It was four minutes into Tales of Graces f that I met the amnesiac with the impossible purple pigtails. She didn't know who she was, or where she came from, or anything really. She was a deadly martial artist, but nearly walked right off a cliff. Later she asked the meaning of the word "friend." I threw up in my mouth a little and realized that Graces f would be a tale quickly forgotten. In hindsight, I guess the cover art should have served as warning.
But if the whole game boiled down to waiting for the kid in the Elvis getup to realize that the king is possessed by a demon, I wouldn't have played it for almost ninety hours. Yes, a lot of time is wasted running errands through copy-paste corridors while the characters say how they feel and explain magical jargon. But then you run into a giant spider, and the kids' anime story melts away for a few seconds of glorious battle.
I'll even say that Tales of Graces f has my favorite RPG combat, taking the crown from predecessor Tales of Symphonia. Graces f layers new abilities and limitations onto Symphonia's melee-and-magic arena skirmishes, and the end result is a more dynamic structure that makes earlier games in the series look like button mashing. It's also complicated as hell.
Hollywood and video games have never had a healthy relationship. Ever
since the Super Mario Bros movie ruined millions of childhoods, video
game franchises of all kinds have received blasphemous silver screen
adaptations. The latest mainstream abuse of a video game license comes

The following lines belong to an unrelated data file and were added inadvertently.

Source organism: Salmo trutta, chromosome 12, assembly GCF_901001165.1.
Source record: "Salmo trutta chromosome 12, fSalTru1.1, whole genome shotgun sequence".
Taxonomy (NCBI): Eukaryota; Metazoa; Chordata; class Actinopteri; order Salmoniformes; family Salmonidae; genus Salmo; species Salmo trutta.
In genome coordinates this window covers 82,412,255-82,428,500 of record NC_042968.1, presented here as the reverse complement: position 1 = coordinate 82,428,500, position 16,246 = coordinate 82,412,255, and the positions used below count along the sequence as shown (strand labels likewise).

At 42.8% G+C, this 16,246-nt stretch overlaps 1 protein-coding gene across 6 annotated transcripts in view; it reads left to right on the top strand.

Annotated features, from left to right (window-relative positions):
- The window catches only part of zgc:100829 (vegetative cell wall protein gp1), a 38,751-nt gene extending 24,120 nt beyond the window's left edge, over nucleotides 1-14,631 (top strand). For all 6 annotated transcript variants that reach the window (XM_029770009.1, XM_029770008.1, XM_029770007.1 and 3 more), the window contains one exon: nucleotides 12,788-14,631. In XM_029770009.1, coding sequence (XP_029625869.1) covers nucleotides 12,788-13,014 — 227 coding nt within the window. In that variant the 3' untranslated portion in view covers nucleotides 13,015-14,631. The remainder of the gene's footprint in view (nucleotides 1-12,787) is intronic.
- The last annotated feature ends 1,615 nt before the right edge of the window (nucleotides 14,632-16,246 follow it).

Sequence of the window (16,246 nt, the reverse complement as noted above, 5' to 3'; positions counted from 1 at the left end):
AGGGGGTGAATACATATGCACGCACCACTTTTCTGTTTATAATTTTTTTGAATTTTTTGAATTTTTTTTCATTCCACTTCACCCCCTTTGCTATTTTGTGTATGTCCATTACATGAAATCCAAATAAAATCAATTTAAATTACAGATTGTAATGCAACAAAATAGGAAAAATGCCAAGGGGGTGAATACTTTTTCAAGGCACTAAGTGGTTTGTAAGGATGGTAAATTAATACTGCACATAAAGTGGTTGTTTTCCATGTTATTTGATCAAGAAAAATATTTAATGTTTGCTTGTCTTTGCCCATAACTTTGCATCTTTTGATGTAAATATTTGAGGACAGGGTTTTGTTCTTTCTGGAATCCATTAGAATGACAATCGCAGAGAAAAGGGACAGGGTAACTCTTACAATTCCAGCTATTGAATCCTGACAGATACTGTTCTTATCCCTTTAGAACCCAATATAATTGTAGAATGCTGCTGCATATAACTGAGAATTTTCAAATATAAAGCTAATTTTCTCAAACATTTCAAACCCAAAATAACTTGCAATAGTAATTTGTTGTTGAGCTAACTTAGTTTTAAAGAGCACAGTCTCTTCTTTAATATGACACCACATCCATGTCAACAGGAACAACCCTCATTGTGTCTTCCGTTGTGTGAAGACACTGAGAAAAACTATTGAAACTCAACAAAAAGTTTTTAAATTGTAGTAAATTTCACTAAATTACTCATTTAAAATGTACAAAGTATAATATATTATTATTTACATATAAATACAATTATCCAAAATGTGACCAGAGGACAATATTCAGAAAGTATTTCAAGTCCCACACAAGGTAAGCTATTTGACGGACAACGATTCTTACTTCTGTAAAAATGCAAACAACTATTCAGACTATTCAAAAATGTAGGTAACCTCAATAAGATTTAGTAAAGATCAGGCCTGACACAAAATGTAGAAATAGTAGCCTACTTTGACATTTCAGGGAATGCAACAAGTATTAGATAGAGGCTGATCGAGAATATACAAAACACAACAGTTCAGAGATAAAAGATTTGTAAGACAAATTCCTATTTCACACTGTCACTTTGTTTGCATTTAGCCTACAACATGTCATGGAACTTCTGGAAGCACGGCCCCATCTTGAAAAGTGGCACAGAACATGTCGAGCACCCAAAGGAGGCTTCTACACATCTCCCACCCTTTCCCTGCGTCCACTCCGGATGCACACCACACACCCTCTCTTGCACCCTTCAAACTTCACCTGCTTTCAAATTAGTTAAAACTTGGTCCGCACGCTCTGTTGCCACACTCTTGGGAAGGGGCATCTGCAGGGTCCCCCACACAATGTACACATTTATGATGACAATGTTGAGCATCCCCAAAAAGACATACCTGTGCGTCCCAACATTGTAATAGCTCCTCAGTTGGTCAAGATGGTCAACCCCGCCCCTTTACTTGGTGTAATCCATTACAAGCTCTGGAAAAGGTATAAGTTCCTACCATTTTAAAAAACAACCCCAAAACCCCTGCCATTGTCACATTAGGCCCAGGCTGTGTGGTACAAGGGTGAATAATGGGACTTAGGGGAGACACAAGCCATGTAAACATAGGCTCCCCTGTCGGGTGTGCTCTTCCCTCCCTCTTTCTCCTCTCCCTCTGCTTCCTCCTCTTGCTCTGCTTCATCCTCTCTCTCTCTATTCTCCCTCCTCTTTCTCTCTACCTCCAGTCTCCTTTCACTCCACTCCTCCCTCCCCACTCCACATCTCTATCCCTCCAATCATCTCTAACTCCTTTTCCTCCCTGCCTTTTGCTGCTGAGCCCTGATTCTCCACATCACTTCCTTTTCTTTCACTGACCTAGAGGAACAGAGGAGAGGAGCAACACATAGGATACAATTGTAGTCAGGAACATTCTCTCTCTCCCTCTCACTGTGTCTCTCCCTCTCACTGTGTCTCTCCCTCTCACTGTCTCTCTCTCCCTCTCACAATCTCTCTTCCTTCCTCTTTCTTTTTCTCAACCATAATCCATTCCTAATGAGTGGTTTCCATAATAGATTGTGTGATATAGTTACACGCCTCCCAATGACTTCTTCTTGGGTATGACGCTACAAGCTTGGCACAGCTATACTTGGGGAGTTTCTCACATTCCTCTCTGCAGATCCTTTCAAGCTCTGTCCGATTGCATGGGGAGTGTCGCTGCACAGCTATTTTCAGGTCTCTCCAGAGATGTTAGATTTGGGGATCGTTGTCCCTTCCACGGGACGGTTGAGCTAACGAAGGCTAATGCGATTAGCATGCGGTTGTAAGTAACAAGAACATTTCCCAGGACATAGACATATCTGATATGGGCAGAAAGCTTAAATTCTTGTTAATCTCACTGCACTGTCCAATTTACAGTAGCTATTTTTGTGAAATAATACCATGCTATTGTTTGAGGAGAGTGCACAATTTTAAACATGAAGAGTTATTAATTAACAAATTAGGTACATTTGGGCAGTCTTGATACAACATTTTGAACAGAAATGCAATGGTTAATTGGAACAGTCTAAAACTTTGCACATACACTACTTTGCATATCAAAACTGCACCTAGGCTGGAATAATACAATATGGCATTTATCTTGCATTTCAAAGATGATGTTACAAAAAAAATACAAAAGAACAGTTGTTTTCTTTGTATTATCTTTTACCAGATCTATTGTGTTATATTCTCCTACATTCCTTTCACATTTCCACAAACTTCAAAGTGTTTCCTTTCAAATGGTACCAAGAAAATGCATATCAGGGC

from Prince of Persia: The Sands of Time. I'm not one to praise the
narrative of most games, but I really enjoyed the bittersweet fable of
the Prince and Farah that the 2002 hit presented. I've heard less
favorable things about the movie, and I don't think I want to see how it
The existence of Prince of Persia: The Forgotten Sands is the result of one of the strangest cross-media cycles I've ever seen. The Forgotten Sands, a sequel to the Sands of Time video game, was released alongside the Sands of Time movie, an unrelated adaptation of the Sands of Time video game. Even stranger, Sands of Time already has a pair of sequels (Warrior Within, and The Two Thrones), but Forgotten Sands apparently precedes them. Even strangerer, the Wii version of Forgotten Sands is actually an alternate tale to the version of the game available for PS3, 360, and PC!
I'm still trying to wrap my head around all that. The plotline of the Sands Trilogy was already mind-bending enough with all the time travel going on, but now Hollywood's gone and made everything worse! Oh well. I guess the more pressing topic at hand is just how forgettable Forgotten Sands is on the Wii.